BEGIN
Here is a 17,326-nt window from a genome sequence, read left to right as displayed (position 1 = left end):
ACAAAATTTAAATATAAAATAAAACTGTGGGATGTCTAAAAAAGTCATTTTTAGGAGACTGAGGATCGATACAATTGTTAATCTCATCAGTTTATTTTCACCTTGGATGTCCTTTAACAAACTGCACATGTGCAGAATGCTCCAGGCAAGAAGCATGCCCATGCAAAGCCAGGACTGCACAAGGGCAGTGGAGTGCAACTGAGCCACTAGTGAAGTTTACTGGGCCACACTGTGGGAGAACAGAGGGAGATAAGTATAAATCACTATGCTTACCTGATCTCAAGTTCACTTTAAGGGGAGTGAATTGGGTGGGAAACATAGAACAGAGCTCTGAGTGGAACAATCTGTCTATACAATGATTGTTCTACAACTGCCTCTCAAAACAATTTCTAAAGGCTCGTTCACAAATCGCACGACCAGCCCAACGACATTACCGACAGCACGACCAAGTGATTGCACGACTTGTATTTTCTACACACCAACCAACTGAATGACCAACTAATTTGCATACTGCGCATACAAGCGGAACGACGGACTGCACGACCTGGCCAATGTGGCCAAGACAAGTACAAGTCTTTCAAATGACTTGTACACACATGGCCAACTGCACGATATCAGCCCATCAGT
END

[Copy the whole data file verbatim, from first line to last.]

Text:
Here is a 17,326-nt window from a genome sequence, read left to right as displayed (position 1 = left end):
ACAAAATTTAAATATAAAATAAAACTGTGGGATGTCTAAAAAAGTCATTTTTAGGAGACTGAGGATCGATACAATTGTTAATCTCATCAGTTTATTTTCACCTTGGATGTCCTTTAACAAACTGCACATGTGCAGAATGCTCCAGGCAAGAAGCATGCCCATGCAAAGCCAGGACTGCACAAGGGCAGTGGAGTGCAACTGAGCCACTAGTGAAGTTTACTGGGCCACACTGTGGGAGAACAGAGGGAGATAAGTATAAATCACTATGCTTACCTGATCTCAAGTTCACTTTAAGGGGAGTGAATTGGGTGGGAAACATAGAACAGAGCTCTGAGTGGAACAATCTGTCTATACAATGATTGTTCTACAACTGCCTCTCAAAACAATTTCTAAAGGCTCGTTCACAAATCGCACGACCAGCCCAACGACATTACCGACAGCACGACCAAGTGATTGCACGACTTGTATTTTCTACACACCAACCAACTGAATGACCAACTAATTTGCATACTGCGCATACAAGCGGAACGACGGACTGCACGACCTGGCCAATGTGGCCAAGACAAGTACAAGTCTTTCAAATGACTTGTACACACATGGCCAACTGCACGATATCAGCCCATCAGT